Clashes resume near Thai-Myanmar border town, says Thai army

Thai soldiers take cover near the second Thailand-Myanmar Friendship Bridge during fighting on the Myanmar side between the Karen National Liberation Army (KNLA) and Myanmar's troops, which continues near the Thailand-Myanmar border, in Mae Sot, Tak Province, Thailand, April 20, 2024. - Reuters

BANGKOK (AFP): Clashes between the Myanmar junta and armed ethnic groups have broken out again near a vital trade hub close to Thailand's border, an armed group spokesperson and the Thai army said Saturday, following a week of relative calm.

Myanmar has been roiled in conflict since the military seized power from a democratically elected government in a 2021 coup.

Fierce fighting broke out around the Myanmar trade hub Myawaddy earlier this month with the military forced to withdraw from its positions in the town.

However the area had been mostly quiet in the past week with locals reporting hearing no fighting, although a regional bloc expressed "deep concern" over the ongoing situation on Friday.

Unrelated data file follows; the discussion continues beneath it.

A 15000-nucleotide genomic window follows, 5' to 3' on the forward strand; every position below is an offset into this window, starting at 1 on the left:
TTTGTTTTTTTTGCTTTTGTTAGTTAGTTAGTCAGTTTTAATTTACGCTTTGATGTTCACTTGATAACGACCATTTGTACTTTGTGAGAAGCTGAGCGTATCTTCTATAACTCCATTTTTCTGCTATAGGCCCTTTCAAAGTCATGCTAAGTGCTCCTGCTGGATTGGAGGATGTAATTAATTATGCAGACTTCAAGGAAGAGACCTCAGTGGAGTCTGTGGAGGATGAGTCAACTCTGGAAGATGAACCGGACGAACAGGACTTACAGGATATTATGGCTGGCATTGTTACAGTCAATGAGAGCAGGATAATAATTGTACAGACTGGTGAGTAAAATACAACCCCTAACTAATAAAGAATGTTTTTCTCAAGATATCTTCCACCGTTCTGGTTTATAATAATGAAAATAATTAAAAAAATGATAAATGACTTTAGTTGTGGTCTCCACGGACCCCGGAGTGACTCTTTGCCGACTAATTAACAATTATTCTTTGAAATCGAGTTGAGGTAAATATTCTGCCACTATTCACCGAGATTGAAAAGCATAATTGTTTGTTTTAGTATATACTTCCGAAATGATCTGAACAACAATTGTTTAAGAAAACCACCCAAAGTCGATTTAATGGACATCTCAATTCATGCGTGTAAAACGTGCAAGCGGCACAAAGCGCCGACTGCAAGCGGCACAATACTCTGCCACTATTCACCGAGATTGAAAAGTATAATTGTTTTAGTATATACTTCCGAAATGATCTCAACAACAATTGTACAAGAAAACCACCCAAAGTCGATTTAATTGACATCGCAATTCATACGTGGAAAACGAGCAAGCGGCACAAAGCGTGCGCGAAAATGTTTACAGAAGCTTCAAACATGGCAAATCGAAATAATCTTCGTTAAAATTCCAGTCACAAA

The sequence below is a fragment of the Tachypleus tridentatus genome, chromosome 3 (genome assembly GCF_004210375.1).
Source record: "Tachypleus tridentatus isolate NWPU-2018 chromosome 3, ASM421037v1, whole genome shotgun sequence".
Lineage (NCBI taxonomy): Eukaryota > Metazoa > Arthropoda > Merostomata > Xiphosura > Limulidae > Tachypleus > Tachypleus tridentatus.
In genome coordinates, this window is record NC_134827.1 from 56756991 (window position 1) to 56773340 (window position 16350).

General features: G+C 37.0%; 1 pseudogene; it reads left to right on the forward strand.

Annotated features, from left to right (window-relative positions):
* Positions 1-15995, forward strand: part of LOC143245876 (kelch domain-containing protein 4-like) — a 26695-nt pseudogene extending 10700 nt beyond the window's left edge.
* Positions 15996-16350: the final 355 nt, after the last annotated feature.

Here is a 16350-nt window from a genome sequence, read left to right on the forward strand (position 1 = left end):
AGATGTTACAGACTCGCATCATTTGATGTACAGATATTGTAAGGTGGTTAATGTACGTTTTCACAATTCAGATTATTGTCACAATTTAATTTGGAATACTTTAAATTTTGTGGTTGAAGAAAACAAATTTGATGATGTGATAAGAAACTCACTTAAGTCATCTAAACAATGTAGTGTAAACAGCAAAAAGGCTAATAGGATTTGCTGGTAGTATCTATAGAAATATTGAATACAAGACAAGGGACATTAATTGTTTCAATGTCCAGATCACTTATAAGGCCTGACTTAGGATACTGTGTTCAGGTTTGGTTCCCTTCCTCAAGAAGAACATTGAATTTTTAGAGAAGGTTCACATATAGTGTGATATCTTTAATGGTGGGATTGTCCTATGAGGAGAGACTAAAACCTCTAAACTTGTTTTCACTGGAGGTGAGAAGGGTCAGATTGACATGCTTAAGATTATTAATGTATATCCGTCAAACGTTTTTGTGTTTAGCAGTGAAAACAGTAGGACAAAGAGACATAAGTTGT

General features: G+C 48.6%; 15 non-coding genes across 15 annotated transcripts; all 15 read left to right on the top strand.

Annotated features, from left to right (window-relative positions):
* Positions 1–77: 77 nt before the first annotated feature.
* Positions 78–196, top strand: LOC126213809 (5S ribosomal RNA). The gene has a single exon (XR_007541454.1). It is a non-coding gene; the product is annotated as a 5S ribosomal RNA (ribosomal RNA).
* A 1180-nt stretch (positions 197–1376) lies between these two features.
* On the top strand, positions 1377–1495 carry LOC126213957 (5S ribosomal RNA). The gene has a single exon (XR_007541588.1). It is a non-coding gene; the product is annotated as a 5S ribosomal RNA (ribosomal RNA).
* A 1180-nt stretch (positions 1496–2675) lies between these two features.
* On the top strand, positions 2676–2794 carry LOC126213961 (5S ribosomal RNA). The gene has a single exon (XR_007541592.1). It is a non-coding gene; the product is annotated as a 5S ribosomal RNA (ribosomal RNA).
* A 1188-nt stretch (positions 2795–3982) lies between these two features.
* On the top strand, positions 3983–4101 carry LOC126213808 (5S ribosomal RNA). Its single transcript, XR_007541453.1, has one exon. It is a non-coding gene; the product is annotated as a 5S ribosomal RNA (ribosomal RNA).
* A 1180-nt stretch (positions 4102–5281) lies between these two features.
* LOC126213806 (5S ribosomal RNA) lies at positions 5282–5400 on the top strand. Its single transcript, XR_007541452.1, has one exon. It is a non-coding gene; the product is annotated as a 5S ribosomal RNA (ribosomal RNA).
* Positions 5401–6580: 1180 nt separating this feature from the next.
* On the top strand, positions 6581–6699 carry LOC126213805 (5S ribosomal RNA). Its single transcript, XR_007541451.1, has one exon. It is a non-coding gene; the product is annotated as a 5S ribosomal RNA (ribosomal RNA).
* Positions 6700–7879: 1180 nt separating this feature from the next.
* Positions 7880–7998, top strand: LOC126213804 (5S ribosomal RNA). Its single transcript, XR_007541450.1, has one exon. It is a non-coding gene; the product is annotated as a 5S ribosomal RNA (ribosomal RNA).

During the earlier clashes some soldiers had taken shelter under a bridge connecting Myadwaddy to the Thai town of Mae Sot, according to the anti-junta Karen National Union (KNU).

KNU spokesperson Padoh Saw Taw Nee confirmed to AFP that the group was fighting against the junta in Myawaddy, but did not give any further details.

Early Saturday morning, a Thai army unit stationed on the border said clashes were ongoing with a force targetting the junta soldiers under the bridge.

"Currently in the middle of fighting, no losses known," the Rajamnu Special Task Force posted on Facebook.

It said forces had deployed "drones" against soldiers under the 2nd Friendship Bridge -- a major trade point for the cash-strapped Myanmar military.

The Thai task force also confirmed the bridge was closed, and said its soldiers were standing by.

In a tweet, Thai Foreign Minister Parnpree Bahiddha-Nukara said they were closely monitoring the situation following reports of clashes Friday night.

The decision to pull troops from posts in the trading town was a major blow to the junta, which has suffered a string of losses in recent months.

Myawaddy is particularly important to the military, with more than $1.1 billion worth of trade passing through it in the 12 months to April.

A Myawaddy truck driver, who declined to give their name, told AFP they had heard clashes.

"Fighting is not in the town but outside of the town. We haven't heard anything at this moment," they said.

Local Thai media shared videos early Saturday morning of apparently scores of people queuing to cross into Thailand. - AFP

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Clash , Thai-Myanmar Border , Rebels , Junta , Explosions


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